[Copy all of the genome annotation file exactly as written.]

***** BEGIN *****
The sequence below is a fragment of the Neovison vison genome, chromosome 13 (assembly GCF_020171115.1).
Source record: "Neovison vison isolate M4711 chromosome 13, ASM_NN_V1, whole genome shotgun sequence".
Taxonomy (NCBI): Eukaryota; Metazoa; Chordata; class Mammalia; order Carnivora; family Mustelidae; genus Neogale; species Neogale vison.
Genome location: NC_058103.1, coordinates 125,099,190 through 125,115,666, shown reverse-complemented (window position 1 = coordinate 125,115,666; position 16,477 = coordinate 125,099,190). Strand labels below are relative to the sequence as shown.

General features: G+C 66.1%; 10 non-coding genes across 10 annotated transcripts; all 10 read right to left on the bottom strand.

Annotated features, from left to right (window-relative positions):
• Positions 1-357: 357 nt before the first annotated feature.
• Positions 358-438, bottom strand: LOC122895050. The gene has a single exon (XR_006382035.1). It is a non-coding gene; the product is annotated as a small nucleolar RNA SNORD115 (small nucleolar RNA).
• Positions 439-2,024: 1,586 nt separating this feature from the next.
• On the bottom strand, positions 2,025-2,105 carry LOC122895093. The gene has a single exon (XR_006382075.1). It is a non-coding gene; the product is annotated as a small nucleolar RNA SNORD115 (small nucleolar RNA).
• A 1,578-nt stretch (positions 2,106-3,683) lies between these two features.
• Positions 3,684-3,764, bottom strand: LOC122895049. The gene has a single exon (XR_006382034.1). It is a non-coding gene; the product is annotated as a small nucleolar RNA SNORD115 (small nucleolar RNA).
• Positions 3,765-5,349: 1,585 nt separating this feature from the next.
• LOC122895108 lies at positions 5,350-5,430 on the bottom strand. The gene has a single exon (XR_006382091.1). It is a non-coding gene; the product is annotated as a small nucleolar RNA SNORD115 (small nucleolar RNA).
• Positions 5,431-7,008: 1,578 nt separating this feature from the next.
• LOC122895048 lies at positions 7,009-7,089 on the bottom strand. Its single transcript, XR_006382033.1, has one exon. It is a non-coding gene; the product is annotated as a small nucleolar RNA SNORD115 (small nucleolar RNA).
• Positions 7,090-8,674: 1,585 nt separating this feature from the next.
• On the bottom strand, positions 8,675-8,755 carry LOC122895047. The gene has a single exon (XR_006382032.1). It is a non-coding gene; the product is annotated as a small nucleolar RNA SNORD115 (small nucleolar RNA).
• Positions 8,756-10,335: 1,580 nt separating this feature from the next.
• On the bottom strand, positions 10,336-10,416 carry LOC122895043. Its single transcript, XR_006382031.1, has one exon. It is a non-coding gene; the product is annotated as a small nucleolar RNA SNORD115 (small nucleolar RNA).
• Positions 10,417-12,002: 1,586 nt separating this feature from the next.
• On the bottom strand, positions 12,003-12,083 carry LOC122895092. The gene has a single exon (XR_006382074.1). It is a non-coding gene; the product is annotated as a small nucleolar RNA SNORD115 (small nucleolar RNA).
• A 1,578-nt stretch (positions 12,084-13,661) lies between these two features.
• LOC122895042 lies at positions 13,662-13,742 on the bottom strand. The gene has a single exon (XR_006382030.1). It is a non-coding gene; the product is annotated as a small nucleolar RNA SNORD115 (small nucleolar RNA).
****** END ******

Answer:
The sequence below is a fragment of the Neovison vison genome, chromosome 13 (assembly GCF_020171115.1).
Source record: "Neovison vison isolate M4711 chromosome 13, ASM_NN_V1, whole genome shotgun sequence".
Taxonomy (NCBI): Eukaryota; Metazoa; Chordata; class Mammalia; order Carnivora; family Mustelidae; genus Neogale; species Neogale vison.
Genome location: NC_058103.1, coordinates 125,099,190 through 125,115,666, shown reverse-complemented (window position 1 = coordinate 125,115,666; position 16,477 = coordinate 125,099,190). Strand labels below are relative to the sequence as shown.

General features: G+C 66.1%; 10 non-coding genes across 10 annotated transcripts; all 10 read right to left on the bottom strand.

Annotated features, from left to right (window-relative positions):
• Positions 1-357: 357 nt before the first annotated feature.
• Positions 358-438, bottom strand: LOC122895050. The gene has a single exon (XR_006382035.1). It is a non-coding gene; the product is annotated as a small nucleolar RNA SNORD115 (small nucleolar RNA).
• Positions 439-2,024: 1,586 nt separating this feature from the next.
• On the bottom strand, positions 2,025-2,105 carry LOC122895093. The gene has a single exon (XR_006382075.1). It is a non-coding gene; the product is annotated as a small nucleolar RNA SNORD115 (small nucleolar RNA).
• A 1,578-nt stretch (positions 2,106-3,683) lies between these two features.
• Positions 3,684-3,764, bottom strand: LOC122895049. The gene has a single exon (XR_006382034.1). It is a non-coding gene; the product is annotated as a small nucleolar RNA SNORD115 (small nucleolar RNA).
• Positions 3,765-5,349: 1,585 nt separating this feature from the next.
• LOC122895108 lies at positions 5,350-5,430 on the bottom strand. The gene has a single exon (XR_006382091.1). It is a non-coding gene; the product is annotated as a small nucleolar RNA SNORD115 (small nucleolar RNA).
• Positions 5,431-7,008: 1,578 nt separating this feature from the next.
• LOC122895048 lies at positions 7,009-7,089 on the bottom strand. Its single transcript, XR_006382033.1, has one exon. It is a non-coding gene; the product is annotated as a small nucleolar RNA SNORD115 (small nucleolar RNA).
• Positions 7,090-8,674: 1,585 nt separating this feature from the next.
• On the bottom strand, positions 8,675-8,755 carry LOC122895047. The gene has a single exon (XR_006382032.1). It is a non-coding gene; the product is annotated as a small nucleolar RNA SNORD115 (small nucleolar RNA).
• Positions 8,756-10,335: 1,580 nt separating this feature from the next.
• On the bottom strand, positions 10,336-10,416 carry LOC122895043. Its single transcript, XR_006382031.1, has one exon. It is a non-coding gene; the product is annotated as a small nucleolar RNA SNORD115 (small nucleolar RNA).
• Positions 10,417-12,002: 1,586 nt separating this feature from the next.
• On the bottom strand, positions 12,003-12,083 carry LOC122895092. The gene has a single exon (XR_006382074.1). It is a non-coding gene; the product is annotated as a small nucleolar RNA SNORD115 (small nucleolar RNA).
• A 1,578-nt stretch (positions 12,084-13,661) lies between these two features.
• LOC122895042 lies at positions 13,662-13,742 on the bottom strand. The gene has a single exon (XR_006382030.1). It is a non-coding gene; the product is annotated as a small nucleolar RNA SNORD115 (small nucleolar RNA).